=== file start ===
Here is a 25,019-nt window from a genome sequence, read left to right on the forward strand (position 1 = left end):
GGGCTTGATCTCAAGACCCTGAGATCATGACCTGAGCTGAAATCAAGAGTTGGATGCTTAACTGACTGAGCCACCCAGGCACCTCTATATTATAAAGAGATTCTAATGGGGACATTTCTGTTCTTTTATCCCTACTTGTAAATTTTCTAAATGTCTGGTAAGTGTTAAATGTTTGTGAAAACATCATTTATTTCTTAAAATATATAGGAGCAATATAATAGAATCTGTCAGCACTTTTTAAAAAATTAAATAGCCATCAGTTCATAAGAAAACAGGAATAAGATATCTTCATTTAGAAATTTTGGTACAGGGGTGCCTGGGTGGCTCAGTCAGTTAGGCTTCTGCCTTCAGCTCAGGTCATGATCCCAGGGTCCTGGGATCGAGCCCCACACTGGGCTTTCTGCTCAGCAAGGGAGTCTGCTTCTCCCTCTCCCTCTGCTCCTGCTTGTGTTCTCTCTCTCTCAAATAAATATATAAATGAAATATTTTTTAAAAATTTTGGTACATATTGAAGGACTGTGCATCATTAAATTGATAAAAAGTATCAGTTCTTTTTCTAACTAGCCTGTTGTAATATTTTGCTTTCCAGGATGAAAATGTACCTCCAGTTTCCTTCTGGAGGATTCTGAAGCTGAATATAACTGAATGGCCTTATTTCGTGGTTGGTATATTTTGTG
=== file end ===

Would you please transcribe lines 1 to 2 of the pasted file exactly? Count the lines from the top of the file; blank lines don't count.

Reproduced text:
Here is a 25,019-nt window from a genome sequence, read left to right on the forward strand (position 1 = left end):
GGGCTTGATCTCAAGACCCTGAGATCATGACCTGAGCTGAAATCAAGAGTTGGATGCTTAACTGACTGAGCCACCCAGGCACCTCTATATTATAAAGAGATTCTAATGGGGACATTTCTGTTCTTTTATCCCTACTTGTAAATTTTCTAAATGTCTGGTAAGTGTTAAATGTTTGTGAAAACATCATTTATTTCTTAAAATATATAGGAGCAATATAATAGAATCTGTCAGCACTTTTTAAAAAATTAAATAGCCATCAGTTCATAAGAAAACAGGAATAAGATATCTTCATTTAGAAATTTTGGTACAGGGGTGCCTGGGTGGCTCAGTCAGTTAGGCTTCTGCCTTCAGCTCAGGTCATGATCCCAGGGTCCTGGGATCGAGCCCCACACTGGGCTTTCTGCTCAGCAAGGGAGTCTGCTTCTCCCTCTCCCTCTGCTCCTGCTTGTGTTCTCTCTCTCTCAAATAAATATATAAATGAAATATTTTTTAAAAATTTTGGTACATATTGAAGGACTGTGCATCATTAAATTGATAAAAAGTATCAGTTCTTTTTCTAACTAGCCTGTTGTAATATTTTGCTTTCCAGGATGAAAATGTACCTCCAGTTTCCTTCTGGAGGATTCTGAAGCTGAATATAACTGAATGGCCTTATTTCGTGGTTGGTATATTTTGTG